The Giants will officially turn 50, so to speak, with the first pitch of Tuesday’s game at 1:34 p.m. On April 15, 1958, at that same time, Ruben Gomez delivered the inaugural pitch of Major League Baseball on the West Coast to the Dodgers’ Gino Cimoli.
Before the 50th anniversary game, Cimoli will throw out the ceremonial first pitch with Giants Hall of Famer Orlando Cepeda, the 1958 National League Rookie of the Year. The pregame ceremony will honor Horace Stoneham, the Giants owner who moved the team from New York to San Francisco, and throughout the game, the scoreboard will feature interviews with fans who recall that first game at Seals Stadium.
Speaking of Seals Stadium, at 10:30 a.m., the Giants will unveil a bronze plaque at the corner of 16th and Bryant streets, which is where Seals Stadium once stood. Cepeda, Willie Mays, Jim Davenport and Ed Bressoud from the 1958 team will attend, along with members of Stoneham’s family and the sisters of former Mayor George Christopher, who championed bringing the Giants to San Francisco.
If you’re coming to the game, get there early, since the first 20,000 fans will receive a print of the 1958 first pitch, adapted from Bill Purdom’s original painting. How nice is this print? When members of the media are offered some of the promotional items in the pressbox, like calendars or magnet schedules, a lot of them have little interest. But when the media folks got an early look at this print, they were practically lining up to get them, and at least one person has already purchased a frame for it.
After the anniversary game (which is also Jackie Robinson Day), the homestand wraps up Wednesday vs. the D-backs, with fans getting a reusable Giants grocery bag in celebration of Earth Day. It’s an especially timely giveaway, what with plastic grocery bags banned in many San Francisco stores.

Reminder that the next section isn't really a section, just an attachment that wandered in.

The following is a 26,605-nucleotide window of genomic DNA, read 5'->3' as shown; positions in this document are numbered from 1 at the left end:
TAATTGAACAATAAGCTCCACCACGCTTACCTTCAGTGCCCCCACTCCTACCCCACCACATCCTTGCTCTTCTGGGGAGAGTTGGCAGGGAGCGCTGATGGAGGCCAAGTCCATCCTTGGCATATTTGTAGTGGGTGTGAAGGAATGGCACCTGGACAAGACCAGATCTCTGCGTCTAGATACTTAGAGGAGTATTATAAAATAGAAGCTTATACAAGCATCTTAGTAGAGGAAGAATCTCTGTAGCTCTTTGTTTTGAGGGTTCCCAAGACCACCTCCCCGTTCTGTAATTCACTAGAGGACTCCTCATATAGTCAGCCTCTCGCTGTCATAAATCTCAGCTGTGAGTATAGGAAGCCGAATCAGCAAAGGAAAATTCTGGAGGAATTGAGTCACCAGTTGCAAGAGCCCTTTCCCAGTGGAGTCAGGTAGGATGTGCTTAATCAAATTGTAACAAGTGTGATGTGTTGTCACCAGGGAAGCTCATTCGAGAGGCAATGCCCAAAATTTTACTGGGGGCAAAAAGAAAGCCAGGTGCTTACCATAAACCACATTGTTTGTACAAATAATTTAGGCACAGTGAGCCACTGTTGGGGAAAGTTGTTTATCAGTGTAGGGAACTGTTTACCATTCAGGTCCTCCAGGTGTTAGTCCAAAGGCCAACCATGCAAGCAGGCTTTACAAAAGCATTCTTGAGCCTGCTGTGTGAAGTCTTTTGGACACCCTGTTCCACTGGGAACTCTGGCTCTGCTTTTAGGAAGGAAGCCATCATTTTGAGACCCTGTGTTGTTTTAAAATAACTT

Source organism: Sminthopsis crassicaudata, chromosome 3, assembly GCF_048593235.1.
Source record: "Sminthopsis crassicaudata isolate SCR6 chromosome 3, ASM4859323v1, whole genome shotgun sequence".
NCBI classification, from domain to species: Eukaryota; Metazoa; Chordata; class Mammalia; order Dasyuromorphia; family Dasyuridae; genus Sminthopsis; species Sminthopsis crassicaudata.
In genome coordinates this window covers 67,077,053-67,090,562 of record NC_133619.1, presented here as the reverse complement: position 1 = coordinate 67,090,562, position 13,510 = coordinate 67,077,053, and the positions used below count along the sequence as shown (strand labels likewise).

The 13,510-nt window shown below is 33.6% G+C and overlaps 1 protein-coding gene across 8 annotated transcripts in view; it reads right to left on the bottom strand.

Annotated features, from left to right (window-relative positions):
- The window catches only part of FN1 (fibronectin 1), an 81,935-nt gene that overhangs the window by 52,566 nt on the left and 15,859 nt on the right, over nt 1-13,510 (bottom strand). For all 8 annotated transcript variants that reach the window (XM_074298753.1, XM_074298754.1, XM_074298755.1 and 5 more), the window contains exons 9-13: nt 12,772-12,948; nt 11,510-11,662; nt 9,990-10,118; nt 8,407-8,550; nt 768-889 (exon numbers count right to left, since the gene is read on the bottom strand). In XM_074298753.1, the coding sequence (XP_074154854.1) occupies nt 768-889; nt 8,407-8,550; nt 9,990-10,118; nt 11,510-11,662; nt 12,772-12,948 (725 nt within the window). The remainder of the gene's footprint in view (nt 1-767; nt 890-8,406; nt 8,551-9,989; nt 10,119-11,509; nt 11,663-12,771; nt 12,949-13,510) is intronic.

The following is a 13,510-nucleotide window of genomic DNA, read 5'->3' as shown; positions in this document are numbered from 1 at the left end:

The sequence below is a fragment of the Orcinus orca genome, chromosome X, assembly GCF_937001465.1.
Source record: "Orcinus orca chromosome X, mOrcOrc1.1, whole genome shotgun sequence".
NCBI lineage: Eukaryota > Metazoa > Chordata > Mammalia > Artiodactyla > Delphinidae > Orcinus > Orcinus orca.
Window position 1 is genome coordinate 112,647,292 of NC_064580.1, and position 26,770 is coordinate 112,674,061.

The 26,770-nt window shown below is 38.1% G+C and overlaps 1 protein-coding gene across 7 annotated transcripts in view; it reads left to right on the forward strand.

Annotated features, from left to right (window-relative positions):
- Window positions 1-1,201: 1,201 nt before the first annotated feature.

Last Monday, 3,300 fans got to experience Opening Day without having to travel all the way to Los Angeles. They showed up at AT&T Park for Comcast SportsNet’s Authentic Opening Day celebration, which gave fans the chance to take batting practice on the field, see Willie Mays unveil the new Comcast SportsNet sign on the outfield wall, eat free dogs and watch the season opener live from L.A. on the massive high-definition video board.
Though the result of the game wasn’t what people were hoping for, it was a neat experience, and all for free. Fans even got in a nice round of “Dodgers suck!” at one brave soul who dared to wear a Dodgers jersey to the event.
Some photos from the event:
First, a note about the new blog format — the importing of my photo galleries was done automatically and in a quick-fix method, so that’s why the embarrassing parade of giant food items appears below. I’m debating just deleting all the photos and waiting for proper photo tools to be added, but maybe I’ll leave them for now and just have it look a little stupid.
But much bigger things to discuss, namely OPENING DAY. On Monday, AT&T Park will be buzzing despite the Giants being hundreds of miles south to face the rival Dodgers in Los Angeles. That’s because FSN Bay Area is sponsoring a party at the ballpark to commemorate the channel’s relaunch as Comcast SportsNet.
The yard opens at 11 a.m., with batting practice beginning at 11:30 a.m. Anybody who wants to wait his/her turn can take five swings from home plate, believed to be the first time BP has been offered at the ballpark for free (though a donation to the Giants Community Fund is suggested).
At noon, the special one-hour pregame show from Los Angeles will air on the scoreboard’s high-definition screen, followed by the Giants-Dodgers game. At roughly 12:03 p.m., as part of that show, Hall of Famer Willie Mays will unveil CSN-BA’s new outfield sign. The day’s festivities will be hosted by PA announcer Renel Brooks-Moon.
Oh, perhaps the best part: FREE HOT DOGS for the first 5,000 fans.